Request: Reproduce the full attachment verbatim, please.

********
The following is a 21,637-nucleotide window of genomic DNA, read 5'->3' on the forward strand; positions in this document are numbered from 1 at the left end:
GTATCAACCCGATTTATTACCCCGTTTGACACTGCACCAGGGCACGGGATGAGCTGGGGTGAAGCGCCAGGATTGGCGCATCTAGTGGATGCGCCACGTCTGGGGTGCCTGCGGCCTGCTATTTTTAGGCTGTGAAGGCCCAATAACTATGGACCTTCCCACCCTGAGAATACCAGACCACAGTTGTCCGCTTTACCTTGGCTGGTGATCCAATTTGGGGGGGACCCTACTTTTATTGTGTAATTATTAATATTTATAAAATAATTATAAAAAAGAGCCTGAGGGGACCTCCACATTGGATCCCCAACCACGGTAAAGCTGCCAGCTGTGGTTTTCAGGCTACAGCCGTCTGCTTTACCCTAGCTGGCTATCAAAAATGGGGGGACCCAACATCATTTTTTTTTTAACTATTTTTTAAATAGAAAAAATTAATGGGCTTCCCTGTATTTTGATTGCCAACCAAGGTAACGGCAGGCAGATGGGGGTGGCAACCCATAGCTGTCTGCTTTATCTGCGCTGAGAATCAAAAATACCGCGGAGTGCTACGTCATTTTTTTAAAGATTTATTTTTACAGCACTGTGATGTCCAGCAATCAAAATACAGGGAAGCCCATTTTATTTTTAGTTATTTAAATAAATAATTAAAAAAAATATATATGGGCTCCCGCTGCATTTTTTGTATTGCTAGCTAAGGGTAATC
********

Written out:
The following is a 21,637-nucleotide window of genomic DNA, read 5'->3' on the forward strand; positions in this document are numbered from 1 at the left end:
GTATCAACCCGATTTATTACCCCGTTTGACACTGCACCAGGGCACGGGATGAGCTGGGGTGAAGCGCCAGGATTGGCGCATCTAGTGGATGCGCCACGTCTGGGGTGCCTGCGGCCTGCTATTTTTAGGCTGTGAAGGCCCAATAACTATGGACCTTCCCACCCTGAGAATACCAGACCACAGTTGTCCGCTTTACCTTGGCTGGTGATCCAATTTGGGGGGGACCCTACTTTTATTGTGTAATTATTAATATTTATAAAATAATTATAAAAAAGAGCCTGAGGGGACCTCCACATTGGATCCCCAACCACGGTAAAGCTGCCAGCTGTGGTTTTCAGGCTACAGCCGTCTGCTTTACCCTAGCTGGCTATCAAAAATGGGGGGACCCAACATCATTTTTTTTTTAACTATTTTTTAAATAGAAAAAATTAATGGGCTTCCCTGTATTTTGATTGCCAACCAAGGTAACGGCAGGCAGATGGGGGTGGCAACCCATAGCTGTCTGCTTTATCTGCGCTGAGAATCAAAAATACCGCGGAGTGCTACGTCATTTTTTTAAAGATTTATTTTTACAGCACTGTGATGTCCAGCAATCAAAATACAGGGAAGCCCATTTTATTTTTAGTTATTTAAATAAATAATTAAAAAAAATATATATGGGCTCCCGCTGCATTTTTTGTATTGCTAGCTAAGGGTAATC